Research & Development Science

New Publication about Biofilm & SARS-CoV-2

The term biofilm is a relatively new (1978) generic term for aerosols of all material types that adhere to each other forming micro-communities which are mainly found on solid and liquid surfaces, both in the natural and human environment. The inherent interactive process between the micro-material (mainly bacteria and other microorganisms) constitutes a life cycle that creates a protective matrix/layer of extracellular polymeric substances (EPSs). In the right set of circumstances, a more specific viral biofilm can provide an ideal protected environment for virulent pathogenic material to evolve and even form mutations/variants.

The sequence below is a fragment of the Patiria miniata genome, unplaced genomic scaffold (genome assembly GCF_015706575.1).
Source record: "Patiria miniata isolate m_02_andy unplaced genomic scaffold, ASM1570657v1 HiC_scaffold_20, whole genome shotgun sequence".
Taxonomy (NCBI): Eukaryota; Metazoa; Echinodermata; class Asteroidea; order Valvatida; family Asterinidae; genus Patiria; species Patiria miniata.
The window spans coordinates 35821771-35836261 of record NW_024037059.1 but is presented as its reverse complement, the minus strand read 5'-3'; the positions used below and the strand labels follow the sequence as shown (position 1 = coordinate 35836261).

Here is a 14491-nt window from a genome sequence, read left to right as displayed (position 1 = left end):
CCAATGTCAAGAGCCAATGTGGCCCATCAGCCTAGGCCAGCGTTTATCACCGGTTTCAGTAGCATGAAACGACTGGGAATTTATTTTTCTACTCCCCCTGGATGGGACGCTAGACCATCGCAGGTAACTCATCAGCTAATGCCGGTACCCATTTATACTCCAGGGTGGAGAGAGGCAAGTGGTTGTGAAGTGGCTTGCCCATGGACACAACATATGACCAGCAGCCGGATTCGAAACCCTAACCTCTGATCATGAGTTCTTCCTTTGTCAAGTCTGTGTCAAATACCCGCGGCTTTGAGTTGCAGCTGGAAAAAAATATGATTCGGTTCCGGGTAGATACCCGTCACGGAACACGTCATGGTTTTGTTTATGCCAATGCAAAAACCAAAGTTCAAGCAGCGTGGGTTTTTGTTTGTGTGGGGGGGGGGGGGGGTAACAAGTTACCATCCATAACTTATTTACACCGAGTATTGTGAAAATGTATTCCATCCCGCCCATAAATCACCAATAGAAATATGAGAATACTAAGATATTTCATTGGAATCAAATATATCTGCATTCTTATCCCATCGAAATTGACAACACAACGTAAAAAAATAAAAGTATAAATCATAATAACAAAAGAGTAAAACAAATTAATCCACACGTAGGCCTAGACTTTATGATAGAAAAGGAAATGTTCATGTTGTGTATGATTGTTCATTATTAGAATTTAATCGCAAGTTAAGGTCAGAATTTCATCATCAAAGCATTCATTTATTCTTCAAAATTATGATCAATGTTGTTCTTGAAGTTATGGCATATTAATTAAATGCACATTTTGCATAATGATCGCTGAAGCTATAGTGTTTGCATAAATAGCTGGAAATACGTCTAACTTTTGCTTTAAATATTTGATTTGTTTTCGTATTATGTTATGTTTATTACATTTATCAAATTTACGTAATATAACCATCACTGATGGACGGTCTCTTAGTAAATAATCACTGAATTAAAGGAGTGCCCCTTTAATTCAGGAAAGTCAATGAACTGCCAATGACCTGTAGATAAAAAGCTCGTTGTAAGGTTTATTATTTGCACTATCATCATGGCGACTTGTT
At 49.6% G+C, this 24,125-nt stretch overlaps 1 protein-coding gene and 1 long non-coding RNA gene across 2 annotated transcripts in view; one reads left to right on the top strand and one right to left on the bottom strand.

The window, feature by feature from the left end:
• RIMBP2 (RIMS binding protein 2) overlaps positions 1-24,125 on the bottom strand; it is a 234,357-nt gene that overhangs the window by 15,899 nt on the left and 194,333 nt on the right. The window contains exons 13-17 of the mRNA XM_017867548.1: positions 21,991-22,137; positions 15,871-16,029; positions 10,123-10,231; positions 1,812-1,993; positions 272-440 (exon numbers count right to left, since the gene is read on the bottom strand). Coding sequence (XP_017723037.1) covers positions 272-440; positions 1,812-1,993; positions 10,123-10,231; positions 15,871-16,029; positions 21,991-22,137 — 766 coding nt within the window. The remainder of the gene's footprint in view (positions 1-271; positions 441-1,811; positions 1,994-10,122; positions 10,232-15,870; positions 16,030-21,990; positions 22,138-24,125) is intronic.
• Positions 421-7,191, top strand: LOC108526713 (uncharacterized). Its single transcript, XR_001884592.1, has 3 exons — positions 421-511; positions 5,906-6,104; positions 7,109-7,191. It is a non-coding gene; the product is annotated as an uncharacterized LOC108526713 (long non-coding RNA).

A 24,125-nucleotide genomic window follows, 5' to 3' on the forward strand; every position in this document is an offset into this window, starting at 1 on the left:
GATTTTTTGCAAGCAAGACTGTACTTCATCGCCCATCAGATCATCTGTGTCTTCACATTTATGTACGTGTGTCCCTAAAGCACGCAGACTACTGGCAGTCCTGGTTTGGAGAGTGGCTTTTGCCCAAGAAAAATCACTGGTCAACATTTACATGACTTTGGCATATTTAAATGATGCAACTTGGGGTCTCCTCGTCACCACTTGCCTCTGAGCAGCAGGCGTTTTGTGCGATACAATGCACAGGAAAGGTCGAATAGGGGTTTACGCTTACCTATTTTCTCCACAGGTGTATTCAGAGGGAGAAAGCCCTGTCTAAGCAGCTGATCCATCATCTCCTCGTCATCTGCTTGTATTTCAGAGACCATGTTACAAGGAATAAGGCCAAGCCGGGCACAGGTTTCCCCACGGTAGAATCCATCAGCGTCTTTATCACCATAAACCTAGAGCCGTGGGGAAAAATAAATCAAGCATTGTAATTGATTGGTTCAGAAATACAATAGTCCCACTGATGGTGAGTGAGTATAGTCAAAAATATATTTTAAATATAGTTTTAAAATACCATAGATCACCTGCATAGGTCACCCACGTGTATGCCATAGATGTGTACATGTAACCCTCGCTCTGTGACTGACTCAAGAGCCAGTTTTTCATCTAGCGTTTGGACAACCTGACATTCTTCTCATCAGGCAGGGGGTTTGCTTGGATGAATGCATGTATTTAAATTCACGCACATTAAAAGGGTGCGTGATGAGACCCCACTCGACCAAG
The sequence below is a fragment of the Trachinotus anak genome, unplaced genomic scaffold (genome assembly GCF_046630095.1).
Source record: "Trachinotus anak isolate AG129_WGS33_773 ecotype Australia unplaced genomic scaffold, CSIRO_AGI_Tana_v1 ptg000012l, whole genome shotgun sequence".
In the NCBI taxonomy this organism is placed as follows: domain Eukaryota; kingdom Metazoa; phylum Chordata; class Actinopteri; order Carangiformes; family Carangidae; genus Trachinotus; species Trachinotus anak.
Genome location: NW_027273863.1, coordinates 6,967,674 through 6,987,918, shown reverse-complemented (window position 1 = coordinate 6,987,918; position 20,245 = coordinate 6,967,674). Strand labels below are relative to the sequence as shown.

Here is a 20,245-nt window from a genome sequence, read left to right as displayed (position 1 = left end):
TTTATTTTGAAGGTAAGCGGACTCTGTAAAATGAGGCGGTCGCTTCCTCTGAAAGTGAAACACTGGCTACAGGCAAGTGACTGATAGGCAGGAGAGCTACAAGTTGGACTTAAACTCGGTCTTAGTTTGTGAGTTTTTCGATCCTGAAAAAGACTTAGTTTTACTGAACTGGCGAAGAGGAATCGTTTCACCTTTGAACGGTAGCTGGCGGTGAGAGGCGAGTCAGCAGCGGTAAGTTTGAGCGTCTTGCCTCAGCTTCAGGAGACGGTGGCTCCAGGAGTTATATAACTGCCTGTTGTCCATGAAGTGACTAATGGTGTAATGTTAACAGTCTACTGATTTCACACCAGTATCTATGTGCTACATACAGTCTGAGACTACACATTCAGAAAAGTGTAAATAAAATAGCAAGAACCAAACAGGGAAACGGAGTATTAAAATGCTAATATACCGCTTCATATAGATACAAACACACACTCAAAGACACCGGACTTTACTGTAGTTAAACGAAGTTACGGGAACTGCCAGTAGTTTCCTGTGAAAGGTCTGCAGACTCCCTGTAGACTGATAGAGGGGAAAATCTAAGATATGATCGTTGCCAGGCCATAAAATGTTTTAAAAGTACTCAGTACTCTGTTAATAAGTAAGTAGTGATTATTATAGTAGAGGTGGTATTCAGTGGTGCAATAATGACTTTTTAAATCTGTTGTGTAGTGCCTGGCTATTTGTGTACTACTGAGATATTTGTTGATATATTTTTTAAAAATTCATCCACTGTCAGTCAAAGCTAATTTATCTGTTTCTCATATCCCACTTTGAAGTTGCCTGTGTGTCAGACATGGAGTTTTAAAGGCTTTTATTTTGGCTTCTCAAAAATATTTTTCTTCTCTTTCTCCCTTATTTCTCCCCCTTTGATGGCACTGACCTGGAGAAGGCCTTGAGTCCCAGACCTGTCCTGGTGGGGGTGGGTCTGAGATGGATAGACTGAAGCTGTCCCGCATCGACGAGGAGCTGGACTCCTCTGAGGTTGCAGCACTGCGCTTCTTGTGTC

Globalisation as well as human incursion into animal habitats, unnatural environments sheltered from nature’s forces and the non-selective breeding habits establishing a plethora of diseases have all contributed to a geometric scale of infectious disease outbreaks.
We at Protlab GPL have written an article to highlight the influence of viral biofilms as disease reservoirs that could account for the formation of the SARS-CoV-2 Virus and especially mutations/variants. Biofilms are potential disease reservoirs and, as WHO researched and published, fomite transmission can be a significant factor from surface contact which is from biofilms. We feel that the importance of biofilm, considering that the WHO’s report was inconclusive, is highly relevant and significant. 
By Nicholas JH Stephenson B.Ed. – 30 years Senior Health Executive in the NHS and Independent Sectors; Healthcare Business Creation Consultant & Director of Protlab GPL, Ltd

By Protlab GPL, Ltd

Pioneer of Award-winning Biofilm Research,